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The Story Behind When a 16th Apostle Was Called

With three vacancies in the Quorum of the Twelve Apostles, there's a possibility three new apostles might be called at this upcoming general conference, something which hasn't occurred since 1906.

Though it's rare to have three new apostles called during one general conference session, it's equally as rare to have an apostle called when there have been no deaths among the members of the Quorum of the Twelve. But that's just what happened in 1981, when Elder Neal A. Maxwell was called.

An Unexpected Calling

Story originally found on My Best LDS and excerpted from A Disciple’s Life: The Biography of Neal A. Maxwell by Bruce C. Hafen.

It’s unlikely that anyone in the Church (except for the apostles) anticipated that Neal A. Maxwell would be called to the Quorum of the Twelve Apostles when he was. As far as most people knew, there wasn’t a vacancy to be filled. Generally, a new apostle is called when an apostle dies. However, in 1981, the health of all three members of the First Presidency was declining. After many vibrant years of service together, they were slowing down.  President Spencer W. Kimball, in recovery from surgery, felt “a restless urge to breathe needed vitality into the First Presidency”. President Kimball called Elder Gordon B. Hinckley to be a fourth member of the Presidency on July 15th. This left a vacancy in the Quorum of the Twelve.

Neal A. Maxwell was also recovering from surgery, although his was a very minor procedure (septal surgery on his nose). He had just come out of the surgery as President Kimball’s office was placing calls at his home, and then the hospital. Having located Neal, President Kimball was soon walking through the hospital room door, “with an unusual air of urgency, as hospital visits go.”

“Neal, still a little groggy, tried gamely to be cheerful as he fought off the effects of the anesthetic. Brother Kimball bent over to kiss him on the cheek and inadvertently bumped his nose, ‘which was pretty hard not to do, because it was so swathed in bandages.’

“After they had exchanged a few kindly words about Neal’s condition, President Kimball came quickly to the point. He explained what was happening with Elder Hinckley—news that Neal welcomed with great enthusiasm. Then, with loving soberness, he called Elder Maxwell to become a member of the Quorum of the Twelve. Neal would need to obtain an early release from the hospital to attend the temple meeting two days later, without being able to tell his doctor why he must go.”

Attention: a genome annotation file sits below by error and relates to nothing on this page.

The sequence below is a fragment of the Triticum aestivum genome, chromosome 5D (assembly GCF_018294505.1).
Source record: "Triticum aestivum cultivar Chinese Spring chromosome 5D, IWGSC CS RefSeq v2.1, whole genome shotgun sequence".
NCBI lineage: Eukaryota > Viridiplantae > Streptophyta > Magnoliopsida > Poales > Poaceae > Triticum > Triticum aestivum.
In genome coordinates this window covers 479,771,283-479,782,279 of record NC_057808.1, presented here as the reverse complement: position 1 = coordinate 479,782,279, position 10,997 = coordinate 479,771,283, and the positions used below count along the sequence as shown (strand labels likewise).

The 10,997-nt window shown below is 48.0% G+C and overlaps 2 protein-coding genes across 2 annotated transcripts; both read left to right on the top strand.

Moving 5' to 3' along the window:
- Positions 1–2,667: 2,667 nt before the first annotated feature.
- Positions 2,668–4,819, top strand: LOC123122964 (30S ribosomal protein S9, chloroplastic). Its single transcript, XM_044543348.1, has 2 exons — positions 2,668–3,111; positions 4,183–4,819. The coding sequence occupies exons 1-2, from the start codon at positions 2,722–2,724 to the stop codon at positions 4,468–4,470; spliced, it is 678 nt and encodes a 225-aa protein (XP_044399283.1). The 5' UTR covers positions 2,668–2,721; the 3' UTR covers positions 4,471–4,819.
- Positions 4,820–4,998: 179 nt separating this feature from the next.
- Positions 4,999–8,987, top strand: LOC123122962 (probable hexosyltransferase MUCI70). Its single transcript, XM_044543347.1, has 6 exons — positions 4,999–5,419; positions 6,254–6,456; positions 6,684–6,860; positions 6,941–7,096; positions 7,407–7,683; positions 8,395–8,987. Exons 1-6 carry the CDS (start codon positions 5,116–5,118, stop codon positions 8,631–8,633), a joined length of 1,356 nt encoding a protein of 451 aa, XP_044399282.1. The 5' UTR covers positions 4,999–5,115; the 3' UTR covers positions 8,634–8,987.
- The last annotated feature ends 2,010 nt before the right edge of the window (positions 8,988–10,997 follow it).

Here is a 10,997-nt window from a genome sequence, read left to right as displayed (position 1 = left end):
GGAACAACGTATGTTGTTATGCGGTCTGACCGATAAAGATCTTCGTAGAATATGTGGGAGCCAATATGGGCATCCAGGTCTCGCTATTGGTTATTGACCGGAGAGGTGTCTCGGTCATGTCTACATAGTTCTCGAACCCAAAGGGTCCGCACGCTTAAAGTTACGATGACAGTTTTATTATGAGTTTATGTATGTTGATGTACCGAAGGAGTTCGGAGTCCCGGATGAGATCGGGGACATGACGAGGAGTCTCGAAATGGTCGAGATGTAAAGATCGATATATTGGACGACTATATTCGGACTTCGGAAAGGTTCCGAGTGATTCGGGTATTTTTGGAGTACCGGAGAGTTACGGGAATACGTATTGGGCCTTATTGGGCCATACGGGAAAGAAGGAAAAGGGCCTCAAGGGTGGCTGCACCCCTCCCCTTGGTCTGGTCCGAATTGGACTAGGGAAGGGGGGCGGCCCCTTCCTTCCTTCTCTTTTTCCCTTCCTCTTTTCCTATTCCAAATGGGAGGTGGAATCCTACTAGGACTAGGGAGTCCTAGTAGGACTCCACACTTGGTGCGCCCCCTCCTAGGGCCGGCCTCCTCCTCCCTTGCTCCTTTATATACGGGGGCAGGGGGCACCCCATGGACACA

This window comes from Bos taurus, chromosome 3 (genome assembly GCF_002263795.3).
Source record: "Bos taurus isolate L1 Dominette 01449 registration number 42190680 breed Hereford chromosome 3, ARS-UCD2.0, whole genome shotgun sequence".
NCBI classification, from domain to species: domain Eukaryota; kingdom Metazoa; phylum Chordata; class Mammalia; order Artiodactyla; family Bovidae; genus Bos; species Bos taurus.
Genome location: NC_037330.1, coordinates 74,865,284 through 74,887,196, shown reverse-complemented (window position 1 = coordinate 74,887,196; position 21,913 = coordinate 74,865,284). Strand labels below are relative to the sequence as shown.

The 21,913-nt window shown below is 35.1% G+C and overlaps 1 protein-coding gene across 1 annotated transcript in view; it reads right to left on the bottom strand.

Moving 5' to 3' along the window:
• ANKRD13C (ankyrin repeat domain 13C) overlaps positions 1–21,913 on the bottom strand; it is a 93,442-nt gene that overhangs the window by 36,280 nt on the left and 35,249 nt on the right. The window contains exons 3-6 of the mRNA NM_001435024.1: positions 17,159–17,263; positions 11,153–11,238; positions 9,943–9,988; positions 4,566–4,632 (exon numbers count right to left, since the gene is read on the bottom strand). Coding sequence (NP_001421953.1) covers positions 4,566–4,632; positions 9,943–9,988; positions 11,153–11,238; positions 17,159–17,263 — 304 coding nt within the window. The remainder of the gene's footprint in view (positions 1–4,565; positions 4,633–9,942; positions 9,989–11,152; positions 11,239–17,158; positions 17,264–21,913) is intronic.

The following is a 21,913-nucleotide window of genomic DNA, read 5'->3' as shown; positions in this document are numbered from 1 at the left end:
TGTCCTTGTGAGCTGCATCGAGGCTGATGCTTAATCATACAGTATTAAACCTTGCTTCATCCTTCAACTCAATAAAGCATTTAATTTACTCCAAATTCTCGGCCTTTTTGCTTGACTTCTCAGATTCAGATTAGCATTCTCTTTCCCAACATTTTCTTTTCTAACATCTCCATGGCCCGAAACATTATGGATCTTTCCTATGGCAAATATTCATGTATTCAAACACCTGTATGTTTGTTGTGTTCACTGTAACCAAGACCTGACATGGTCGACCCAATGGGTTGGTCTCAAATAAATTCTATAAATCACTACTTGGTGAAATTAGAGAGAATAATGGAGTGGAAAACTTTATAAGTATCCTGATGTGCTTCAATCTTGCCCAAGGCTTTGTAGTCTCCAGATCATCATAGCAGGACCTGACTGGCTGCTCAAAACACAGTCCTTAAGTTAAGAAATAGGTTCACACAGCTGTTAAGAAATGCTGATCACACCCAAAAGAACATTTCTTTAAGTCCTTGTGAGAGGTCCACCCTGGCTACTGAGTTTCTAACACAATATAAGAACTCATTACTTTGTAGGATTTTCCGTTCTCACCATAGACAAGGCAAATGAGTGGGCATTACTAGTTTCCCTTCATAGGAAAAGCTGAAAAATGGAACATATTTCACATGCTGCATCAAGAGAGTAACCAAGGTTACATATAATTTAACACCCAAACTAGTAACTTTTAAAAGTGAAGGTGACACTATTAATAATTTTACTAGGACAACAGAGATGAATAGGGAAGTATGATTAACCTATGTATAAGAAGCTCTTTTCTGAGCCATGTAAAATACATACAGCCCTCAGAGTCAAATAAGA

That night, Neal’s son Cory visited him in the hospital after receiving the news. Neal was asleep when he arrived, and Cory later recalled, ” I just stood there looking at you for a minute. … It just dawned on me what a great man you are and how much I loved you. Tears started welling up in my eyes as I looked at you and thought about all you mean to so many people (and to our Heavenly Father). Just then you stirred and opened your eyes.”

“When Neal arrived at the temple on Thursday morning, he was ushered into the historic fourth-floor meeting room, where the new, four-member First Presidency and eleven other Apostles awaited him. It wasn’t until after he’d taken a seat that he realized he was, inadvertently, still wearing his plastic hospital wristband—a little symbol of his dazed astonishment. President Kimball explained that President Hinckley had just been set apart and that Neal would fill the vacancy thus created. All of his Brethren then placed their hands on his head and, with President Tanner as voice, they ordained him an Apostle and set him apart as a member of the Twelve.”

Elder Maxwell went on to serve as a beloved apostle until his death in July, 2004. He was well known for his devotion to the Lord, and his well-crafted and eloquent talks. In an Ensign article honoring him, the Church shares this: “Known for his extensive vocabulary and elegant writing style, Elder Maxwell has always presented a challenge to translators. During one general conference, the translators had categorized each talk in levels of difficulty. All of the talks fit in levels one through four except Elder Maxwell’s. His talk was alone at level five.”

Read the rest of this story at mybestlds.com
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